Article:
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Brexit remains in focus and GBP has weakened on suggestions the latest round in negotiations has hit a snag. Economists at TD Securities had anticipated a souring of the week’s earlier tone and think the cable should continue to lag its peers near-term. Further out, however, they think sterling has a lot of bad news in the price and wonder if downside risks for cable of a no-deal outcome are starting to diminish.

Key quotes

“Headlines today from ‘EU Sources’ stated that the EU and UK failed to close their differences on state aid. Together with some lingering questions over Northern Ireland, this is the issue where the two sides still seem the furthest apart. EU President von der Leyen announced that the EU will begin legal action against the UK for its violation of the Withdrawal Agreement. The EU has issued the UK a letter of formal notice, and has given the UK one month to respond. This move is largely symbolic. In any case, it kicks the can down the road by a few more weeks, while any actual legal proceedings would take months (at least) to unfold.”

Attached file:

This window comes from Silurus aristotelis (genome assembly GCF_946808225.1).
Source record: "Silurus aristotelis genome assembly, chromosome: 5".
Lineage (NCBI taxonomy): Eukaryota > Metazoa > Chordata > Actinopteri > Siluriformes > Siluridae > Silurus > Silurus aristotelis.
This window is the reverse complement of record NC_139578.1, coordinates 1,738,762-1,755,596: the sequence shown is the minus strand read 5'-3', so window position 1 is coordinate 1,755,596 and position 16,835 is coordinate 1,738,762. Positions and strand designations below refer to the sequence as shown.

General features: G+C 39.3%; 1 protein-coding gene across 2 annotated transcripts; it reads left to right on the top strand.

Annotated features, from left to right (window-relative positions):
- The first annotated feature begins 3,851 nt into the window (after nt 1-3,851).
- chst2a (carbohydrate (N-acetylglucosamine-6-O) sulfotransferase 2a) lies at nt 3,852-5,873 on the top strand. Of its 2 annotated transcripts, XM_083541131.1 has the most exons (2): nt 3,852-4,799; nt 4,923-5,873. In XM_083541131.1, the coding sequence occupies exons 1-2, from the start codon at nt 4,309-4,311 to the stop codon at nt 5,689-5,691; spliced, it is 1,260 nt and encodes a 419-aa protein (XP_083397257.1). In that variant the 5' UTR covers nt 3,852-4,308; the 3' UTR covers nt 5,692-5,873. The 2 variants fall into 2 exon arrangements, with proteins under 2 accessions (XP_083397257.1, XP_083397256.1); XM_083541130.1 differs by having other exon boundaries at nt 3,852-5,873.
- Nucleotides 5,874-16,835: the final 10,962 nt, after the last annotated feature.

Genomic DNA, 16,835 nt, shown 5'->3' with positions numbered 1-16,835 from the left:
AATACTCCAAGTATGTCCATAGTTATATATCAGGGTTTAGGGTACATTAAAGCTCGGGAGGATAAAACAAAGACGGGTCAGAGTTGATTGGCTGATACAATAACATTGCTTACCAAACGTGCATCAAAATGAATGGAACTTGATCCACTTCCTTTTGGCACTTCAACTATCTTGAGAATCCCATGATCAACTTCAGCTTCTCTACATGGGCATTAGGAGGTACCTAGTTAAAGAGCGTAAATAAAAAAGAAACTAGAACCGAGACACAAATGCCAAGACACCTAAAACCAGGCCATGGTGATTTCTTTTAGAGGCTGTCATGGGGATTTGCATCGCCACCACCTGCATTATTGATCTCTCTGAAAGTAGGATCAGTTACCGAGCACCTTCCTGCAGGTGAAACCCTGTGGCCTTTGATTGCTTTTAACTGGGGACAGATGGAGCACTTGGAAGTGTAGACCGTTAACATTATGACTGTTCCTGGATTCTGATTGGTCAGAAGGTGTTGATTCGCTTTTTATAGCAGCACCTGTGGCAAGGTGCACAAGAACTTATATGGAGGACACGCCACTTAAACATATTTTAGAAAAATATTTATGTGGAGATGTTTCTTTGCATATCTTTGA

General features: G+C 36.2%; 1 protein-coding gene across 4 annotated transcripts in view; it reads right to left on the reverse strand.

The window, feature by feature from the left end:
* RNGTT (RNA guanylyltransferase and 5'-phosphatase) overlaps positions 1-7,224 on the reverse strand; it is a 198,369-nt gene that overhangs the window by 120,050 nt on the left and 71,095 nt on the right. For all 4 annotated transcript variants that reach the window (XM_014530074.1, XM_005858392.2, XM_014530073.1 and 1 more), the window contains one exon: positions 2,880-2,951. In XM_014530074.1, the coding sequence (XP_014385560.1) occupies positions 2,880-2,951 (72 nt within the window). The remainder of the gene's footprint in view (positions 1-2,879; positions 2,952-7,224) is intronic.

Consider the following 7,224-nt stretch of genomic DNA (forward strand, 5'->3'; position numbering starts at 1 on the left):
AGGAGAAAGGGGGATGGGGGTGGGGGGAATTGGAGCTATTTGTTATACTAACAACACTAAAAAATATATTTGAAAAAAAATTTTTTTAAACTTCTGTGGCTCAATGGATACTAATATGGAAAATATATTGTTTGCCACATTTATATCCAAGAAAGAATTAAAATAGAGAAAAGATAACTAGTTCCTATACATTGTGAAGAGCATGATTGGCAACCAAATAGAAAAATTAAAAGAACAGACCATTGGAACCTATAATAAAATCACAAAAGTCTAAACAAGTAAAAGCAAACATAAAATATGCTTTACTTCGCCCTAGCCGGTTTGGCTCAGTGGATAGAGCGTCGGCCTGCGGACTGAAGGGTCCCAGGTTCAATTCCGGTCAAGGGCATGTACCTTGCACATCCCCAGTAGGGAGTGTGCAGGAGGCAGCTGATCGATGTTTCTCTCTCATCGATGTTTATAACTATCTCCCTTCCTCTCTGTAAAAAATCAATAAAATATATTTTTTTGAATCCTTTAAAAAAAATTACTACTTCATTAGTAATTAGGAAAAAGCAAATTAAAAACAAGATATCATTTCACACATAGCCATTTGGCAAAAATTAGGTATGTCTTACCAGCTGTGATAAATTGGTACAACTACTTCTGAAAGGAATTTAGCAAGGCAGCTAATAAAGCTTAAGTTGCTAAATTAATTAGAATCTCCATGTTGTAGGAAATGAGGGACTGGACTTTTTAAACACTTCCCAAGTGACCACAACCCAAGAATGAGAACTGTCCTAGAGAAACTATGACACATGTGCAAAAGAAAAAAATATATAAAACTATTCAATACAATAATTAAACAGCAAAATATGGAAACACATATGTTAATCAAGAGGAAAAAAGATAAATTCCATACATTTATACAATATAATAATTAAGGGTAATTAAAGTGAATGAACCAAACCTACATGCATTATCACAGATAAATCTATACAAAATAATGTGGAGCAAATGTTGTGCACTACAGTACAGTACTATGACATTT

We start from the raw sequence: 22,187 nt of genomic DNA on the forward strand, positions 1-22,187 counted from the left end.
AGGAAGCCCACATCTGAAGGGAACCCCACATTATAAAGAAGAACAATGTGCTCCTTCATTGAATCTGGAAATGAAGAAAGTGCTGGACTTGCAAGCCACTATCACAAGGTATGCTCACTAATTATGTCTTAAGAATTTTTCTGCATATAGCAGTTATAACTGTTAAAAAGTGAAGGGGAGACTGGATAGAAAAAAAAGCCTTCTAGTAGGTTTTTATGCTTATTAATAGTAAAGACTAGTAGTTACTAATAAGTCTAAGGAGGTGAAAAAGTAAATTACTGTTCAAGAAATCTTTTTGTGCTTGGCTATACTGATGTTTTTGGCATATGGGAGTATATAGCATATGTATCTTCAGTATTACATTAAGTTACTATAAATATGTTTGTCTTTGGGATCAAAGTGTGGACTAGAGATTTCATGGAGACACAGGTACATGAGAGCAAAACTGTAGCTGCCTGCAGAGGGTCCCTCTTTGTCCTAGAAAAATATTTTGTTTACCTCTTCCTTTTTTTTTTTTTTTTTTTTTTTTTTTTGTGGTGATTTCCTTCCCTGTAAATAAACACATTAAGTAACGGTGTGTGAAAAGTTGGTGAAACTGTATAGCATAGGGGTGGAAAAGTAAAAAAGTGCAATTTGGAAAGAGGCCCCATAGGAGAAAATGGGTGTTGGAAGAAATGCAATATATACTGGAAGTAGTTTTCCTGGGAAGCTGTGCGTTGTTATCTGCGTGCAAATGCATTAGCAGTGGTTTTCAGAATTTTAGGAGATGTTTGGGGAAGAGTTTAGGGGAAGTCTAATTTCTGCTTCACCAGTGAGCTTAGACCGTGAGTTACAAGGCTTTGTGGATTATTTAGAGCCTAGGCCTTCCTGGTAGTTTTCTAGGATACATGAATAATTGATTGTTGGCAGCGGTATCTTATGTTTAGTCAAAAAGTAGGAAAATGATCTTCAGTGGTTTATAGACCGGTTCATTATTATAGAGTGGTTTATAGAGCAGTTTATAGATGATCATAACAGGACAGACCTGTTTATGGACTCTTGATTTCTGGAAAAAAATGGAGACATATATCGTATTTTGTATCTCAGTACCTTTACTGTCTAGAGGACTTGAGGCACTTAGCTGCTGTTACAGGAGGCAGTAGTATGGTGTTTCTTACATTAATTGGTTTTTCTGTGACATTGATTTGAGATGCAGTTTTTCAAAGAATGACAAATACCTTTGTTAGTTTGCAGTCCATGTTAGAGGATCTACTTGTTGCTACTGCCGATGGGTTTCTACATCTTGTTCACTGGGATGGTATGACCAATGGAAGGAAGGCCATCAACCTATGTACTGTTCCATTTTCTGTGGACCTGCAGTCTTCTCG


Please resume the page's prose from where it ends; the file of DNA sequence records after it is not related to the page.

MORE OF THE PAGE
“Looking forward, we are wondering whether a good portion of the challenges Brexit poses for sterling may now be priced. Again, we think the ‘shock value’ of failing to reach a deal by the end of the year will see GBP weaken — and probably sharply at that. We are no longer as confident, however, in stating it will stay that way. We think Brexit issues will remain a tactical volatility driver for sterling, especially during times when it is topical (this week, for example). At the same time, however, we think Brexit’s days as being the primary strategic factor driving GBP’s direction may be coming to an end. If nothing else, the clock is running down.”

“We think the shock value of a sudden and largely-unexpected no-deal outcome could be worth as much as a 5-7% drop in cable in the immediate aftermath of the event. From current levels, for example, that would imply a spike down to the 1.19-1.22 zone. Interestingly, this is the neighborhood where we have seen cable bounce repeatedly since the referendum.”

“Looking at 2021-Q4 as an anchor, we are fairly bullish on sterling on a longer-term basis with a forecast of 1.38. In a harder Brexit scenario, we think sterling would still recover, but more slowly. We would want to see how the dust settled, but we would not be too surprised if sterling managed to end next year around 1.30-1.32.”